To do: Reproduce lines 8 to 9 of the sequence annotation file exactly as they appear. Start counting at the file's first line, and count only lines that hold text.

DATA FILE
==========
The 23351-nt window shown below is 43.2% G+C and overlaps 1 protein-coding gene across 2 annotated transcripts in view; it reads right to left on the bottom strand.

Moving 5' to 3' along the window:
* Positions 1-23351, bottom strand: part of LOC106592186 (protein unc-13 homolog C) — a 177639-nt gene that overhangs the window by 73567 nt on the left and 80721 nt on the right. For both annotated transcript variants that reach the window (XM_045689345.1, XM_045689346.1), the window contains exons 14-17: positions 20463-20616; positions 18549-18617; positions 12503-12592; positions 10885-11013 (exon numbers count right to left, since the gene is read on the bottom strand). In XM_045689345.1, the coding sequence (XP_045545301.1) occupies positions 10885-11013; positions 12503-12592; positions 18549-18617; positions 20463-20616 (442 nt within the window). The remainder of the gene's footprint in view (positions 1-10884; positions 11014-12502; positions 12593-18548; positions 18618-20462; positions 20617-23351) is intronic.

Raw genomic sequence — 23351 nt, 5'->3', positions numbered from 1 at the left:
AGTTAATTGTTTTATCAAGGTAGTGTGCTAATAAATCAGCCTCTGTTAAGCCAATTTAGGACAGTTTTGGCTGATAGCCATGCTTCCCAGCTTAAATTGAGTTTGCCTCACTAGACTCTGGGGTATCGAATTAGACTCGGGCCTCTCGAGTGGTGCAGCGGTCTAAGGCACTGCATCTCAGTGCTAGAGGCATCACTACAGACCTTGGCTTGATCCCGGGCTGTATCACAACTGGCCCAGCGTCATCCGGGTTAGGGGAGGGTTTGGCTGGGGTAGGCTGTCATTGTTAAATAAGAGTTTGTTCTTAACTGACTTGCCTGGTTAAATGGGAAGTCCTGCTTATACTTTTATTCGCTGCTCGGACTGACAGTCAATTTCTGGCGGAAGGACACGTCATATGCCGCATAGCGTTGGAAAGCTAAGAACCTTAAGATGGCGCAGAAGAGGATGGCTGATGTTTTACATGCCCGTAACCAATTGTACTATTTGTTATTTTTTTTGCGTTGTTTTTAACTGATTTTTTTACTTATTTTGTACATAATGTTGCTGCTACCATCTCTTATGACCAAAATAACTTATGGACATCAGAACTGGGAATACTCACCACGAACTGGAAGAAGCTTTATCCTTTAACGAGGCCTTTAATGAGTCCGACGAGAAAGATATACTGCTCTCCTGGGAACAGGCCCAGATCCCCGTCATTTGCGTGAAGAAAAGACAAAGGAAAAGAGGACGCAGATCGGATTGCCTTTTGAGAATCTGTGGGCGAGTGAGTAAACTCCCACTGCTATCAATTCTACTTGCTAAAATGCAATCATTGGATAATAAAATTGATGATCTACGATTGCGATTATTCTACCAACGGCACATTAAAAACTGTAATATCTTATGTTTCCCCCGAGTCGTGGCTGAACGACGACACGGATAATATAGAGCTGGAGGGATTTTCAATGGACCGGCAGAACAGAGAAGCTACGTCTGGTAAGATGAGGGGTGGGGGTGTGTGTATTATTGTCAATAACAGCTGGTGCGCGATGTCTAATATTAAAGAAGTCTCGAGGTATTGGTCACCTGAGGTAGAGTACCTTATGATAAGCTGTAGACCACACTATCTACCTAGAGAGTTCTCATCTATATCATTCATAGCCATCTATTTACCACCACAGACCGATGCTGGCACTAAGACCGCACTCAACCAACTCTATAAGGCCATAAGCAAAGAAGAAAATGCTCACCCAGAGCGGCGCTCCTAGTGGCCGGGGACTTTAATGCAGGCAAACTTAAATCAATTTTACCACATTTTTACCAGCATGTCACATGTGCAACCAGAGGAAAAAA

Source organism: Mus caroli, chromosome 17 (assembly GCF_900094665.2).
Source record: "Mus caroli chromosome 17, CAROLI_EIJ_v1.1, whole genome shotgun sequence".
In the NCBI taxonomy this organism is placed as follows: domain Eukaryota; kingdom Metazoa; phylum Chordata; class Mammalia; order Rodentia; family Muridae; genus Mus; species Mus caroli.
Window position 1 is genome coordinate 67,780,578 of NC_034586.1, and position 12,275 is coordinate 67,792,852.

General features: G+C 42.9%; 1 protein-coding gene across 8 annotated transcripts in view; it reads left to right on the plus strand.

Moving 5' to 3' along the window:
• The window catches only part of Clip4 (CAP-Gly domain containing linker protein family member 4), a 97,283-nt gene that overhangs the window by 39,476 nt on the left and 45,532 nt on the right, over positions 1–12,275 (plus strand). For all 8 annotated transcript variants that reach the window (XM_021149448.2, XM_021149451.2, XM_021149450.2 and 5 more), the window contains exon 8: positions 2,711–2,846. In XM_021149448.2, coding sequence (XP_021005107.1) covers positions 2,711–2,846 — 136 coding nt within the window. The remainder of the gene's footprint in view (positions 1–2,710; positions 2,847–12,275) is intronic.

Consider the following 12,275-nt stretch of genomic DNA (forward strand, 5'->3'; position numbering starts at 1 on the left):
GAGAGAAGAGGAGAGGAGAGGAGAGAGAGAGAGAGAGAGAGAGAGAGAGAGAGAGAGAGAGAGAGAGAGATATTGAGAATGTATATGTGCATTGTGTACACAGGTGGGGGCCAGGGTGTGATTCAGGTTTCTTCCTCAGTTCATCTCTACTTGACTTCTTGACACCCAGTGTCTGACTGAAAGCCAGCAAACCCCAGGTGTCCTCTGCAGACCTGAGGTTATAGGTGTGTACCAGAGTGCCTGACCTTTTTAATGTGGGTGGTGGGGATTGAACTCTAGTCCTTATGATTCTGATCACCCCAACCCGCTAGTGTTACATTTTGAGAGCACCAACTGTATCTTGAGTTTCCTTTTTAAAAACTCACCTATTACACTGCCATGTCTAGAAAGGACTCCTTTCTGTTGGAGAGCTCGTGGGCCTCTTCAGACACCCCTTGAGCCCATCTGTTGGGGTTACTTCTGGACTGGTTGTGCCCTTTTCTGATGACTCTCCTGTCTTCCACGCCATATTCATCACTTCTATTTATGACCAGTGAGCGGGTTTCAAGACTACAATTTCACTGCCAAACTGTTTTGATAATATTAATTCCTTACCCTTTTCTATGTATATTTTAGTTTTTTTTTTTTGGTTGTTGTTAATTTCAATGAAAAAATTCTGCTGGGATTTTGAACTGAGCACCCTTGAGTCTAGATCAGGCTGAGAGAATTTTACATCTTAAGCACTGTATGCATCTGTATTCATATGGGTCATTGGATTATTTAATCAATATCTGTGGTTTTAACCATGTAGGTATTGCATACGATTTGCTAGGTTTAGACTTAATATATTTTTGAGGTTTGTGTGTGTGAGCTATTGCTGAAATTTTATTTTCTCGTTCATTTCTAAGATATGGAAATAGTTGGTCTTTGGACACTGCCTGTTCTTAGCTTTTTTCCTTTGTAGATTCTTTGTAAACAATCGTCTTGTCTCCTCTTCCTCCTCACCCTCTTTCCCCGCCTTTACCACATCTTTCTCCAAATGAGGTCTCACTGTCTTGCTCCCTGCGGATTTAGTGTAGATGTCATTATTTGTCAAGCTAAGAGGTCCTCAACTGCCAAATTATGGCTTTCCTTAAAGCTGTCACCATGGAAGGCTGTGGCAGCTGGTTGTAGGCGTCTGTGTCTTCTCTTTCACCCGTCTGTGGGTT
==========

In the NCBI taxonomy this organism is placed as follows: domain Eukaryota; kingdom Metazoa; phylum Chordata; class Mammalia; order Rodentia; family Muridae; genus Mus; species Mus caroli.
Window position 1 is genome coordinate 67,780,578 of NC_034586.1, and position 12,275 is coordinate 67,792,852.